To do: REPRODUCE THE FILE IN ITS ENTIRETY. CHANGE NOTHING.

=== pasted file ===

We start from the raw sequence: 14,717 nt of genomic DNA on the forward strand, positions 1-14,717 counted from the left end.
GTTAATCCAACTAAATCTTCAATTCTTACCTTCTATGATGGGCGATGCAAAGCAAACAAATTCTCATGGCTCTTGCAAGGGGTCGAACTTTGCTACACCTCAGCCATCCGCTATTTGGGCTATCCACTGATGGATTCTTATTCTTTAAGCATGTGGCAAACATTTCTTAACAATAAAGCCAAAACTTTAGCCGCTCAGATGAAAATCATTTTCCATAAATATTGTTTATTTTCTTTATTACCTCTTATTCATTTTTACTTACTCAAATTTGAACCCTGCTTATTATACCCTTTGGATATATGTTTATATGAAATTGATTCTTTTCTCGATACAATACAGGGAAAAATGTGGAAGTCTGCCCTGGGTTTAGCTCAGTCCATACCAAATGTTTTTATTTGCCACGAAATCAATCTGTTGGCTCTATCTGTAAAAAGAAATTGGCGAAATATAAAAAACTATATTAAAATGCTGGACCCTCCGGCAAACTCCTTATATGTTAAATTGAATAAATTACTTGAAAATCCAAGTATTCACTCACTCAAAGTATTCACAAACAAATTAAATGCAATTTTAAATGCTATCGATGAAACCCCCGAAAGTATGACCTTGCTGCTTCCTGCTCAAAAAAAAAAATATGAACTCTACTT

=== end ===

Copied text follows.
We start from the raw sequence: 14,717 nt of genomic DNA on the forward strand, positions 1-14,717 counted from the left end.
GTTAATCCAACTAAATCTTCAATTCTTACCTTCTATGATGGGCGATGCAAAGCAAACAAATTCTCATGGCTCTTGCAAGGGGTCGAACTTTGCTACACCTCAGCCATCCGCTATTTGGGCTATCCACTGATGGATTCTTATTCTTTAAGCATGTGGCAAACATTTCTTAACAATAAAGCCAAAACTTTAGCCGCTCAGATGAAAATCATTTTCCATAAATATTGTTTATTTTCTTTATTACCTCTTATTCATTTTTACTTACTCAAATTTGAACCCTGCTTATTATACCCTTTGGATATATGTTTATATGAAATTGATTCTTTTCTCGATACAATACAGGGAAAAATGTGGAAGTCTGCCCTGGGTTTAGCTCAGTCCATACCAAATGTTTTTATTTGCCACGAAATCAATCTGTTGGCTCTATCTGTAAAAAGAAATTGGCGAAATATAAAAAACTATATTAAAATGCTGGACCCTCCGGCAAACTCCTTATATGTTAAATTGAATAAATTACTTGAAAATCCAAGTATTCACTCACTCAAAGTATTCACAAACAAATTAAATGCAATTTTAAATGCTATCGATGAAACCCCCGAAAGTATGACCTTGCTGCTTCCTGCTCAAAAAAAAAAATATGAACTCTACTT